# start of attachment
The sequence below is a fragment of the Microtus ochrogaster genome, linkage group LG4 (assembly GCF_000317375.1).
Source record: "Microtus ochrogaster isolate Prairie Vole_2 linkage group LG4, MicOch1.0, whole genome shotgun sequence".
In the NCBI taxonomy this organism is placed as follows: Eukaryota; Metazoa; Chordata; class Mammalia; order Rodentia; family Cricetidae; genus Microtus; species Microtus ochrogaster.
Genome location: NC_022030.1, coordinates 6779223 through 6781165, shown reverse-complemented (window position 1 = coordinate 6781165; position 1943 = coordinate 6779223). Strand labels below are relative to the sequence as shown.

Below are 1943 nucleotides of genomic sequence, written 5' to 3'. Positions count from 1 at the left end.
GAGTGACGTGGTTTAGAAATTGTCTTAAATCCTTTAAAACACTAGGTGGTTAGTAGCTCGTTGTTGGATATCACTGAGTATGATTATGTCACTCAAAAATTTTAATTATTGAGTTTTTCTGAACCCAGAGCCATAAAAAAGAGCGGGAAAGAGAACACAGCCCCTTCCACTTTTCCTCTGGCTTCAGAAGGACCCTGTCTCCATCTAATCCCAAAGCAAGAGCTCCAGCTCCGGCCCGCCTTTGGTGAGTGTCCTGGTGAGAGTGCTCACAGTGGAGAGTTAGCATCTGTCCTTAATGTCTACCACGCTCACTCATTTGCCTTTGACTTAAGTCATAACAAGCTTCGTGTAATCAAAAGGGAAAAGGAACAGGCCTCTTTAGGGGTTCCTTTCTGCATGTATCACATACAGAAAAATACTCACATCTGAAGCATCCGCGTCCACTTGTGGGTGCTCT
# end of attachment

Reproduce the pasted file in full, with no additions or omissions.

The sequence below is a fragment of the Microtus ochrogaster genome, linkage group LG4 (assembly GCF_000317375.1).
Source record: "Microtus ochrogaster isolate Prairie Vole_2 linkage group LG4, MicOch1.0, whole genome shotgun sequence".
In the NCBI taxonomy this organism is placed as follows: Eukaryota; Metazoa; Chordata; class Mammalia; order Rodentia; family Cricetidae; genus Microtus; species Microtus ochrogaster.
Genome location: NC_022030.1, coordinates 6779223 through 6781165, shown reverse-complemented (window position 1 = coordinate 6781165; position 1943 = coordinate 6779223). Strand labels below are relative to the sequence as shown.

Below are 1943 nucleotides of genomic sequence, written 5' to 3'. Positions count from 1 at the left end.
GAGTGACGTGGTTTAGAAATTGTCTTAAATCCTTTAAAACACTAGGTGGTTAGTAGCTCGTTGTTGGATATCACTGAGTATGATTATGTCACTCAAAAATTTTAATTATTGAGTTTTTCTGAACCCAGAGCCATAAAAAAGAGCGGGAAAGAGAACACAGCCCCTTCCACTTTTCCTCTGGCTTCAGAAGGACCCTGTCTCCATCTAATCCCAAAGCAAGAGCTCCAGCTCCGGCCCGCCTTTGGTGAGTGTCCTGGTGAGAGTGCTCACAGTGGAGAGTTAGCATCTGTCCTTAATGTCTACCACGCTCACTCATTTGCCTTTGACTTAAGTCATAACAAGCTTCGTGTAATCAAAAGGGAAAAGGAACAGGCCTCTTTAGGGGTTCCTTTCTGCATGTATCACATACAGAAAAATACTCACATCTGAAGCATCCGCGTCCACTTGTGGGTGCTCT